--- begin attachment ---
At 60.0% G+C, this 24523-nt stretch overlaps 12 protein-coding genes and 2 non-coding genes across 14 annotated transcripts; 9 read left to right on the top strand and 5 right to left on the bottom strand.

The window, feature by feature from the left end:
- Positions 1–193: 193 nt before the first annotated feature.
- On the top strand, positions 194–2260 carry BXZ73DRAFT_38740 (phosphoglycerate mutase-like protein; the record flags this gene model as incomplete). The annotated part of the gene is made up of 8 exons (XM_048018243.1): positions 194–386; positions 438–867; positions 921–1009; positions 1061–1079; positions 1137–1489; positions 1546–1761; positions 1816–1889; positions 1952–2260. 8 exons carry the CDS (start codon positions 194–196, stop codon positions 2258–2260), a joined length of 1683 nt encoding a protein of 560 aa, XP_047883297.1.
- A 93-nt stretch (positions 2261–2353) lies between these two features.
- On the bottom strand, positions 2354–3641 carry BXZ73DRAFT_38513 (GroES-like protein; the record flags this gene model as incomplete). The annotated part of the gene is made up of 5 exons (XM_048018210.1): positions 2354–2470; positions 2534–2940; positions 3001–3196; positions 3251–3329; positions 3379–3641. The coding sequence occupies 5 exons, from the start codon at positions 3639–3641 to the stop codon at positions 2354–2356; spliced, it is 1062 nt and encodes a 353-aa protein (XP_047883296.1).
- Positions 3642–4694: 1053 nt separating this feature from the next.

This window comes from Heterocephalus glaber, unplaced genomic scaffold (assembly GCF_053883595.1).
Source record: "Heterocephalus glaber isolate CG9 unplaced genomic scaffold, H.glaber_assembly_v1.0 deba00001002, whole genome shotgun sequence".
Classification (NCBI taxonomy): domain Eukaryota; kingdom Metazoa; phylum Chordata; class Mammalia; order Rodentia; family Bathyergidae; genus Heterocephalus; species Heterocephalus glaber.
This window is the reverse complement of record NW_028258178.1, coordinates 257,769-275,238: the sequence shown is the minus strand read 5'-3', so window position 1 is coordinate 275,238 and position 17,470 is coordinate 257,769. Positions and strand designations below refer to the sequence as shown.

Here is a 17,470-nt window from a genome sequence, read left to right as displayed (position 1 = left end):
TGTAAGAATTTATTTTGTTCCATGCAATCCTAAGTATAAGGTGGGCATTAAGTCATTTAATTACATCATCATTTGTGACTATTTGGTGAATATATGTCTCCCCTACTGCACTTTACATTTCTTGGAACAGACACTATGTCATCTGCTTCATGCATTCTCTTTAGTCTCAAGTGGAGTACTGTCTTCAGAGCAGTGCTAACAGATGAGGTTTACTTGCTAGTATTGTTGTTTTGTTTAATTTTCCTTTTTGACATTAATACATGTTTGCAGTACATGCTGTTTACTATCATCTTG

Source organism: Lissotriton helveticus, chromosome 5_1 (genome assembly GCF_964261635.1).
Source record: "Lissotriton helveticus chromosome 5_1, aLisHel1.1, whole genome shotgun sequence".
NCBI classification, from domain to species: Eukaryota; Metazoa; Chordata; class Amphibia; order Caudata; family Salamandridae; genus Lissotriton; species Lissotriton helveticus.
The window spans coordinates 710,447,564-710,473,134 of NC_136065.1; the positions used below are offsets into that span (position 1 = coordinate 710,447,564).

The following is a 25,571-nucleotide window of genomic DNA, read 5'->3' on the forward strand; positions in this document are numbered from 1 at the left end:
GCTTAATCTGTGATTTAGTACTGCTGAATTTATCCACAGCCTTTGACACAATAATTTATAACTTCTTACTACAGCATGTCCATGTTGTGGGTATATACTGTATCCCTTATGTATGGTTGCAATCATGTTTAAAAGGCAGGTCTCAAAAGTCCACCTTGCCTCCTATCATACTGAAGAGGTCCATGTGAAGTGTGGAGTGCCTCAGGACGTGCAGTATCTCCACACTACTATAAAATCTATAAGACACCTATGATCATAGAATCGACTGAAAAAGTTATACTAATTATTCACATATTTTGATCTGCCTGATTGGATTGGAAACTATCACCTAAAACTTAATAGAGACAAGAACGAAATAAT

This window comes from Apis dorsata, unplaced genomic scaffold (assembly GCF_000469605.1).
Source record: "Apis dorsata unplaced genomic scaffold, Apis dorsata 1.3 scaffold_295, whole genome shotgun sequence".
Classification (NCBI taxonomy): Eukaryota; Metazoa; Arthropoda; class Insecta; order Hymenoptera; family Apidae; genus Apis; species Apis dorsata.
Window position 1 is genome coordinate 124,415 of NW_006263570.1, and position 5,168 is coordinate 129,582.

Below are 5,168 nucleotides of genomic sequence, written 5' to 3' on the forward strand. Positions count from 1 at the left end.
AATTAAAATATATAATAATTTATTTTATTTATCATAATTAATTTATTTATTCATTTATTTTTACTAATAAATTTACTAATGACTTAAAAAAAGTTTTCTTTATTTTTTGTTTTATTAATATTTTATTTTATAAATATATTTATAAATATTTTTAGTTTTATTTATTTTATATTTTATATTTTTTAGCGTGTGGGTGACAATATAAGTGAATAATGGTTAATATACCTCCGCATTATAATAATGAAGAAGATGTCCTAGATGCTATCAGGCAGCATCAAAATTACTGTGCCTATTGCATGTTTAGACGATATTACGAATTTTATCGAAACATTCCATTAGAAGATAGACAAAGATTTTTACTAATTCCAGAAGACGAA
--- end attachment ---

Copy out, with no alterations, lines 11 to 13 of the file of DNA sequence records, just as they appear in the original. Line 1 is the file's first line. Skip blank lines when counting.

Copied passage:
This window is the reverse complement of record NW_028258178.1, coordinates 257,769-275,238: the sequence shown is the minus strand read 5'-3', so window position 1 is coordinate 275,238 and position 17,470 is coordinate 257,769. Positions and strand designations below refer to the sequence as shown.

Here is a 17,470-nt window from a genome sequence, read left to right as displayed (position 1 = left end):
TGTAAGAATTTATTTTGTTCCATGCAATCCTAAGTATAAGGTGGGCATTAAGTCATTTAATTACATCATCATTTGTGACTATTTGGTGAATATATGTCTCCCCTACTGCACTTTACATTTCTTGGAACAGACACTATGTCATCTGCTTCATGCATTCTCTTTAGTCTCAAGTGGAGTACTGTCTTCAGAGCAGTGCTAACAGATGAGGTTTACTTGCTAGTATTGTTGTTTTGTTTAATTTTCCTTTTTGACATTAATACATGTTTGCAGTACATGCTGTTTACTATCATCTTG